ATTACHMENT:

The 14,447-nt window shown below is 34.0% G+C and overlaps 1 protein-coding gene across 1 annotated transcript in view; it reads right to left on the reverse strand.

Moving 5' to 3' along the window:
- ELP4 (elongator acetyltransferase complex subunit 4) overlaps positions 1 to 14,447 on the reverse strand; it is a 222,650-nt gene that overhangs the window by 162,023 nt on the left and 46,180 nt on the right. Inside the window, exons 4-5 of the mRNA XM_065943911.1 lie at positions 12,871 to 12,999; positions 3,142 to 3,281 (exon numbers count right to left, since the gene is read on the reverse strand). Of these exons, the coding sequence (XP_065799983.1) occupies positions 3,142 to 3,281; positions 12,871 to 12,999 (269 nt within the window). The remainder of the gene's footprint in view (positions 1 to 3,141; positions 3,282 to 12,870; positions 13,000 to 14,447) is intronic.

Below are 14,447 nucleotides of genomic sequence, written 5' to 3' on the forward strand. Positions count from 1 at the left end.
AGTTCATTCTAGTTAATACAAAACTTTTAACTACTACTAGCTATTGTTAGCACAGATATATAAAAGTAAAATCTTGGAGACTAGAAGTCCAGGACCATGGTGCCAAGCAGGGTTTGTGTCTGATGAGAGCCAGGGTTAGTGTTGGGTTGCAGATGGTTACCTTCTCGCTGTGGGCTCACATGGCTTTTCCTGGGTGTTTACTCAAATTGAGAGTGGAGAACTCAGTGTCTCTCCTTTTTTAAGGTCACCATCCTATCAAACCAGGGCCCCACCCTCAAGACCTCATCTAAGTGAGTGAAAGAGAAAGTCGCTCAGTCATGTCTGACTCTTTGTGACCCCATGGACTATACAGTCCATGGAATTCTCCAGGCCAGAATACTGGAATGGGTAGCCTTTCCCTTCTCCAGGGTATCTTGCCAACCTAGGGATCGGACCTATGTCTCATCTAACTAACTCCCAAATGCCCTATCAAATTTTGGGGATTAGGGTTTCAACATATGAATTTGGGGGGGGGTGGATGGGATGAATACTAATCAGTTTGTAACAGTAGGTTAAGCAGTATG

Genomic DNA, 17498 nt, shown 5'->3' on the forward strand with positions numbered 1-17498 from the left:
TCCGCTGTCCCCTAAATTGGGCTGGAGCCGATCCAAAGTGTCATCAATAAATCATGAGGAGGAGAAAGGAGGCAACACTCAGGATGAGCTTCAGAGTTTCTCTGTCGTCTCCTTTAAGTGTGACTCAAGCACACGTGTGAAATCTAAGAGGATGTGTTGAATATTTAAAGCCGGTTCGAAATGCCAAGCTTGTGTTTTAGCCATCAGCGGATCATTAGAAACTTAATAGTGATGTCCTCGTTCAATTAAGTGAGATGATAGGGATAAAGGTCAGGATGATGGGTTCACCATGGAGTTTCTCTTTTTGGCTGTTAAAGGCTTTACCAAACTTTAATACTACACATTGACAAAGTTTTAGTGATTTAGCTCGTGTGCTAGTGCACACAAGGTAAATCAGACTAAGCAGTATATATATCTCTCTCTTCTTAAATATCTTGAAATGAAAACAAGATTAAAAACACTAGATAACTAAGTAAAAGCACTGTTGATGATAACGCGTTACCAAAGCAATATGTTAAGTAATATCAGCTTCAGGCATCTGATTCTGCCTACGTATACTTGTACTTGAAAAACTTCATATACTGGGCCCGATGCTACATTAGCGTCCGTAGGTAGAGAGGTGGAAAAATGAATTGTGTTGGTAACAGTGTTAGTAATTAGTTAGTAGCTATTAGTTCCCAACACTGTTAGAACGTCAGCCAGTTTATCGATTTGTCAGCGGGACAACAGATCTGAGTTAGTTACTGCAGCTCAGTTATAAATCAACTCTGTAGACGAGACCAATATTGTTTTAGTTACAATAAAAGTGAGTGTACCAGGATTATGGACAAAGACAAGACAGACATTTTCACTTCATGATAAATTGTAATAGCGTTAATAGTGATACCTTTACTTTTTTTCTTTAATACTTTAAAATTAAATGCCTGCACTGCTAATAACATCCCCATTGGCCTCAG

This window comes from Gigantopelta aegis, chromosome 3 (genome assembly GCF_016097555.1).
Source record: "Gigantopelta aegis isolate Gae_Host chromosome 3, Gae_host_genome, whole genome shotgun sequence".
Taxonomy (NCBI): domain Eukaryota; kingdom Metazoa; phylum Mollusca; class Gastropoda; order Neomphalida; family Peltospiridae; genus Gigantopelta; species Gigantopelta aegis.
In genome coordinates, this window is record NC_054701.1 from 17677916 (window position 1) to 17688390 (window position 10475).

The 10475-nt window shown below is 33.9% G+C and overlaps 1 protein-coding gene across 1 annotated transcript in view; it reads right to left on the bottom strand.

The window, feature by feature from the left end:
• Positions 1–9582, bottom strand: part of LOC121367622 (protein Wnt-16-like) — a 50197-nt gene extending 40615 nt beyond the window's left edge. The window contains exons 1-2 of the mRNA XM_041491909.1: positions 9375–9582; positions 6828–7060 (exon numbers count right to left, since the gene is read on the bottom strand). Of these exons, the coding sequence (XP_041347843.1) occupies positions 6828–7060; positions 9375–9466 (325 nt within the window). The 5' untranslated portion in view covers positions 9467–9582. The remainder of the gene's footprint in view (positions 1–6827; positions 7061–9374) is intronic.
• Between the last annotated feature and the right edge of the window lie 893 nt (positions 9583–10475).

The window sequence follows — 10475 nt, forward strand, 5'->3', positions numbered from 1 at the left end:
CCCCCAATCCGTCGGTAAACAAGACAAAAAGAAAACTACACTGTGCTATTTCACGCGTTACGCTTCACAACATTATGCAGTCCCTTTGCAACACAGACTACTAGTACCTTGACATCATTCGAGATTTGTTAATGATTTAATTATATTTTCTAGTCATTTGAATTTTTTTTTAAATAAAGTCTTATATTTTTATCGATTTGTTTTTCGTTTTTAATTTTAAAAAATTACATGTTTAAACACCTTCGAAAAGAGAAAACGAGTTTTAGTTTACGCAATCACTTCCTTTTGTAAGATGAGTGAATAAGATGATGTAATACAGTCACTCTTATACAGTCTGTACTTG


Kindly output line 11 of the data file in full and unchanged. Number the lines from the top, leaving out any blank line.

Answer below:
In genome coordinates, this window is record NC_054701.1 from 17677916 (window position 1) to 17688390 (window position 10475).